What a wonderful read Baruch Kimmerling’s memoir is! Marginal at the Center: The Life Story of a Public Sociologist takes us from Kimmerling’s childhood in Romania, including his dramatic escape in 1944 on a horse-drawn carriage dodging a roundup of Jews in his hometown, to his final months in Jerusalem. His account, expertly translated by his wife Diana, is not a chronological story but one in which personal vignettes serve as launching pads for explorations of Israeli society and academia.
I need to interject here that I am no impartial reader. Kimmerling and I were friends for 30 years and collaborated on two books together. If a friendship survives a book collaboration, let alone two, it has to be a very close one, and ours was despite the 10,000 miles between us. I discovered a lot about Baruch as drafts flew back and forth between Seattle and Jerusalem on the wings of one of the earliest email systems, Bitnet. Most prominently, his warmth and humor were laced through our years of work together.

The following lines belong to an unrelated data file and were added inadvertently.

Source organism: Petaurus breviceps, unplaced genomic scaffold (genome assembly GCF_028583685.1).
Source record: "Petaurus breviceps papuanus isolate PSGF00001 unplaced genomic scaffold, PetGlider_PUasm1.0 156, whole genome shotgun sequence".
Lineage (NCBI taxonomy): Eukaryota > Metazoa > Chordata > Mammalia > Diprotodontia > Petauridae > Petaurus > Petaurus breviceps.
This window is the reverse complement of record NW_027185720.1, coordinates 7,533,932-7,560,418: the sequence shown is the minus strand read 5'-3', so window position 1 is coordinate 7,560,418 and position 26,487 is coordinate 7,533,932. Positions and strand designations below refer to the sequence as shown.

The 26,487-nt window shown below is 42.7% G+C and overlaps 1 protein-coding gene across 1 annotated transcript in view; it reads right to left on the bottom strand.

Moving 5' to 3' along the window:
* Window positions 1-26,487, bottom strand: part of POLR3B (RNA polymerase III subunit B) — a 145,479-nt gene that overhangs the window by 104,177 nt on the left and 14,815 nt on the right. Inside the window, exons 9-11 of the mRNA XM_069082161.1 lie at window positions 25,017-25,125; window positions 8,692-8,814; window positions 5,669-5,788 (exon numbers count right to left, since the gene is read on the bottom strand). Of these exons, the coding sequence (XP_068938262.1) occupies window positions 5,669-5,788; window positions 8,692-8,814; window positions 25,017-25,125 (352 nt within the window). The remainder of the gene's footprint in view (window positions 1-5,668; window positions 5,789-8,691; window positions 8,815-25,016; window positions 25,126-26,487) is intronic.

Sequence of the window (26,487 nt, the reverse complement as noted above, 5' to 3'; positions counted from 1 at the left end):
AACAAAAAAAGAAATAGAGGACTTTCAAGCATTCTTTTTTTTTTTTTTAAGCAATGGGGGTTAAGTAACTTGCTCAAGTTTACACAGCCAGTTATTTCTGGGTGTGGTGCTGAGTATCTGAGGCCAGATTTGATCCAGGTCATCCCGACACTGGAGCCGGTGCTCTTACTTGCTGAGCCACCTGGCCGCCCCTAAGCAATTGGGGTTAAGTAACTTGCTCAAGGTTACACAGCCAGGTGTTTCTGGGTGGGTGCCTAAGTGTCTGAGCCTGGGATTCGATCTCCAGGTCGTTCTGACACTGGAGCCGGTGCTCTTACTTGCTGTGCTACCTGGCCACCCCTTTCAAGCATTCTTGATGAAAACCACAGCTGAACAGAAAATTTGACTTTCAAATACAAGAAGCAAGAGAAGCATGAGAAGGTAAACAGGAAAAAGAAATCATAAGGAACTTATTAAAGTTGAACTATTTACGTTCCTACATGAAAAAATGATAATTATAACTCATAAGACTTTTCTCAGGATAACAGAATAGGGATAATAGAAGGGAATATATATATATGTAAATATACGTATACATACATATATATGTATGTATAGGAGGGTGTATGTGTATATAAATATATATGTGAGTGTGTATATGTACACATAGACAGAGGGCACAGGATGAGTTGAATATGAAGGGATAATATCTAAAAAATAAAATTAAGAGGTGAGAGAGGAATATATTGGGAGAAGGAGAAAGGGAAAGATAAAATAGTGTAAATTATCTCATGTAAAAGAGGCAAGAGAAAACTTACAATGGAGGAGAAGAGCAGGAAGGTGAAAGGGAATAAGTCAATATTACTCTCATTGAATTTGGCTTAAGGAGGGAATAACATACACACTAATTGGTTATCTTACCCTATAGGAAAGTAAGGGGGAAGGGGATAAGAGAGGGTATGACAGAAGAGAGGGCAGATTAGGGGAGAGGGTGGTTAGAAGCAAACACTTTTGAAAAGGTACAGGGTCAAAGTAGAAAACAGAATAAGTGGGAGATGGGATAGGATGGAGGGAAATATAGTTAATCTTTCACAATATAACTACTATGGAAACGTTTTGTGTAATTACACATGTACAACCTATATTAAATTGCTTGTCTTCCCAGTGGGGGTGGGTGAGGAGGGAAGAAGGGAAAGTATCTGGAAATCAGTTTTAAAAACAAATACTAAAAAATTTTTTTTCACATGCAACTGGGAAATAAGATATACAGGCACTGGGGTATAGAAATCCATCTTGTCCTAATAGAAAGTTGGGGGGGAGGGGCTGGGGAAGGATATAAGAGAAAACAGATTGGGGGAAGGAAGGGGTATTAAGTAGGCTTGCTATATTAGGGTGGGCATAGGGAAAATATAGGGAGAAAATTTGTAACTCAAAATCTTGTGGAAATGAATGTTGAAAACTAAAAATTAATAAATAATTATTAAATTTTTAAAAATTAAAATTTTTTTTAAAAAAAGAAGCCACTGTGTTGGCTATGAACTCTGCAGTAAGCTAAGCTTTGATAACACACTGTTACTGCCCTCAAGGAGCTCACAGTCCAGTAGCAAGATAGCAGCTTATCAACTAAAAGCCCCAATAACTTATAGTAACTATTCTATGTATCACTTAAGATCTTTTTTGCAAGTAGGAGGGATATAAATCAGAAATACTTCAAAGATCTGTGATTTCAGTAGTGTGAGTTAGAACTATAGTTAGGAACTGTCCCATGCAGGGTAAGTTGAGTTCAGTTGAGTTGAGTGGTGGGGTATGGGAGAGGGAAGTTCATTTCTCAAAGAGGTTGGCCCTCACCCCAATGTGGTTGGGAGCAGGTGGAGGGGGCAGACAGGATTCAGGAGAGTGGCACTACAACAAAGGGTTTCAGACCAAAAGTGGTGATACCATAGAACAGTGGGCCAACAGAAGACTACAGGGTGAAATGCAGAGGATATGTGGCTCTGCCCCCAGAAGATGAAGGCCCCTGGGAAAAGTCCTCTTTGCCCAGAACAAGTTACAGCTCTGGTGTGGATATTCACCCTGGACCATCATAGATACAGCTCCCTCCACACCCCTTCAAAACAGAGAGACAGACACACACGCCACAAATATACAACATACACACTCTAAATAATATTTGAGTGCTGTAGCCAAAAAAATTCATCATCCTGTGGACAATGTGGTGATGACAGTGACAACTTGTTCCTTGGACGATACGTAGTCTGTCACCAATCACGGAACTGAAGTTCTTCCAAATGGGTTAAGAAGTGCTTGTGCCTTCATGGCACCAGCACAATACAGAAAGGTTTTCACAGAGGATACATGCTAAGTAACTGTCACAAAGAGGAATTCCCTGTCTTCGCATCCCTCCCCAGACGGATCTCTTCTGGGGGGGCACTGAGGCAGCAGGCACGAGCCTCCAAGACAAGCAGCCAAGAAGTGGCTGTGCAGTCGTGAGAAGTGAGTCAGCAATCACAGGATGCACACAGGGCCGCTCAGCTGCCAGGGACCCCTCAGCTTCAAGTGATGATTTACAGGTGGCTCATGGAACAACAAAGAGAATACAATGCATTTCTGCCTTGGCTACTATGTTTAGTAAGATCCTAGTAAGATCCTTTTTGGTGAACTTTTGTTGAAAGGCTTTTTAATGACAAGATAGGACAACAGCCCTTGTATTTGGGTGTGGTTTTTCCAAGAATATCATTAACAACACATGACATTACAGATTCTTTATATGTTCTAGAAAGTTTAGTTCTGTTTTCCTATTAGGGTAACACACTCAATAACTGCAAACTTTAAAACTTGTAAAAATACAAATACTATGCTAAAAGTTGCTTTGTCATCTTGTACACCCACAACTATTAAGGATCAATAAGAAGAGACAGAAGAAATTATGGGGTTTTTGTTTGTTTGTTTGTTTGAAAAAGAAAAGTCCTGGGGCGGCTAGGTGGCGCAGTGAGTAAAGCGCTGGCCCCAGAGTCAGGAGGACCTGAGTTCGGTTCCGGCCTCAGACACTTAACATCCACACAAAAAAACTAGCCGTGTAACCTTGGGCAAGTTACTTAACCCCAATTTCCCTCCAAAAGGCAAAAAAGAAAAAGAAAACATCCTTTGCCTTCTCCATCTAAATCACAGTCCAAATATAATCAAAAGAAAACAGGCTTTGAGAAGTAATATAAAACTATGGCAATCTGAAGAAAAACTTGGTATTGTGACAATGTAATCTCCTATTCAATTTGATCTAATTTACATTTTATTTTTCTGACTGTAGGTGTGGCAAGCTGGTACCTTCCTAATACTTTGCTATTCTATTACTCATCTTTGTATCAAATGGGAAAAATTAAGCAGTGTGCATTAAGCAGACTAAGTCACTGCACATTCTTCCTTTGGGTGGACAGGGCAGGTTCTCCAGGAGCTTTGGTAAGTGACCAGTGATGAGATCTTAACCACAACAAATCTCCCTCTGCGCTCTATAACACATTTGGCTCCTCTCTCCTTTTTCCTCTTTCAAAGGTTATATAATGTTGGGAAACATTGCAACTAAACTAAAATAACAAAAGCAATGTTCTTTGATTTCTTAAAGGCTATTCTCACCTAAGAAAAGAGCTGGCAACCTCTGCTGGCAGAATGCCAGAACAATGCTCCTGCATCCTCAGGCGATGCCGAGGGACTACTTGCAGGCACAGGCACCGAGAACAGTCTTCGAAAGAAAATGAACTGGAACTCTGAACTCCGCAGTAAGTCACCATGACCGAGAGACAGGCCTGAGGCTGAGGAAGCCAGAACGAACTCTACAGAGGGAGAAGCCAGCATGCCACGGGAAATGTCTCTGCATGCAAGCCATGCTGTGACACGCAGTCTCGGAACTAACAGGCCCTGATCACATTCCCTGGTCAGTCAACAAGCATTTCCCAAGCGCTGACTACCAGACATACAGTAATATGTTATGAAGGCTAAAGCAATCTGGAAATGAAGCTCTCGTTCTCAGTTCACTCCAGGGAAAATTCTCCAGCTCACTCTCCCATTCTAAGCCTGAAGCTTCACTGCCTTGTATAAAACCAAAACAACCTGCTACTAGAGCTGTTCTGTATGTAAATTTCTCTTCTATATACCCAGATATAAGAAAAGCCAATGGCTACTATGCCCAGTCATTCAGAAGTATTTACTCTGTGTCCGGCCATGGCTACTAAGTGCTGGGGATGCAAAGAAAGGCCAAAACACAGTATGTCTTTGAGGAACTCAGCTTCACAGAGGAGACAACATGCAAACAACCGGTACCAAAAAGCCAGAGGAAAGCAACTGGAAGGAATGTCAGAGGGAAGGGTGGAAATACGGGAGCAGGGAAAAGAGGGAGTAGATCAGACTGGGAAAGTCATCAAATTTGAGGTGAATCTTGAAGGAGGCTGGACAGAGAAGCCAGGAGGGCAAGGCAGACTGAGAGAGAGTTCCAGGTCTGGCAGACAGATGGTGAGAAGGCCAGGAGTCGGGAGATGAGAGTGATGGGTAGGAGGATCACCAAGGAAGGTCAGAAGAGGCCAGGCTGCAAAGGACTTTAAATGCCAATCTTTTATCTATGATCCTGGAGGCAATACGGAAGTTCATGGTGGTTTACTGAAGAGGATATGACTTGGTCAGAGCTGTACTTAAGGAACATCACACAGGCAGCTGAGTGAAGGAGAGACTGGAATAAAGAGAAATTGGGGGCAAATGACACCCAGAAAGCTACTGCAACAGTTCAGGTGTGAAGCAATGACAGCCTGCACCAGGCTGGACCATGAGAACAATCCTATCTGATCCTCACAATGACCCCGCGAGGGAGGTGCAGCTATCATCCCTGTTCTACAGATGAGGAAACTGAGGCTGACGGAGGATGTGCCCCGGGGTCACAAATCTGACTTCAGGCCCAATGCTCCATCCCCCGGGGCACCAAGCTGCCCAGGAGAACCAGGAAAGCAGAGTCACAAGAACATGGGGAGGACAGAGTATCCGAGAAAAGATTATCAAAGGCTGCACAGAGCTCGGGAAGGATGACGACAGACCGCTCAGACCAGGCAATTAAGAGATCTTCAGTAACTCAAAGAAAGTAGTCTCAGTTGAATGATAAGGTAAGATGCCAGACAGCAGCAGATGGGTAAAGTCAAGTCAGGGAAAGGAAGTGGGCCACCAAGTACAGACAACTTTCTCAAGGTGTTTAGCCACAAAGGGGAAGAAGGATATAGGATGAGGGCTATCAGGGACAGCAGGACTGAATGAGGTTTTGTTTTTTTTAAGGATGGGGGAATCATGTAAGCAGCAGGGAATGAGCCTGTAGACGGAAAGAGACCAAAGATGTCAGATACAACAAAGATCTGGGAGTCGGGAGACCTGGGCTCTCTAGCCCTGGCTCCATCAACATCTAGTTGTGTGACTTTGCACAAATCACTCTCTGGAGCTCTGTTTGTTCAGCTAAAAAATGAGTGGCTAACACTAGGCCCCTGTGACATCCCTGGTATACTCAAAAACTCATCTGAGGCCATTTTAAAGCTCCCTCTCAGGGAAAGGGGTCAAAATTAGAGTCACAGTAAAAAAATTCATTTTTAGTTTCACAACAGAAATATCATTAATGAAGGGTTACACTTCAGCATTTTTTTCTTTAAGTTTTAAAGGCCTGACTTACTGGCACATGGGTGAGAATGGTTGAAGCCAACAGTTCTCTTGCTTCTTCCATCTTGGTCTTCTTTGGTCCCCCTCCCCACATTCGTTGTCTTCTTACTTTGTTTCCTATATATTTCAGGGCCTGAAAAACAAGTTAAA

For a man who could move only slowly and laboriously because of his handicap, he managed to send me chapter drafts at breakneck speed and complained endlessly at my deliberate pace of writing (my phrase not his; his characterization of my speed was less flattering). He could be prickly and on-guard against those he felt were attacking his views. Read more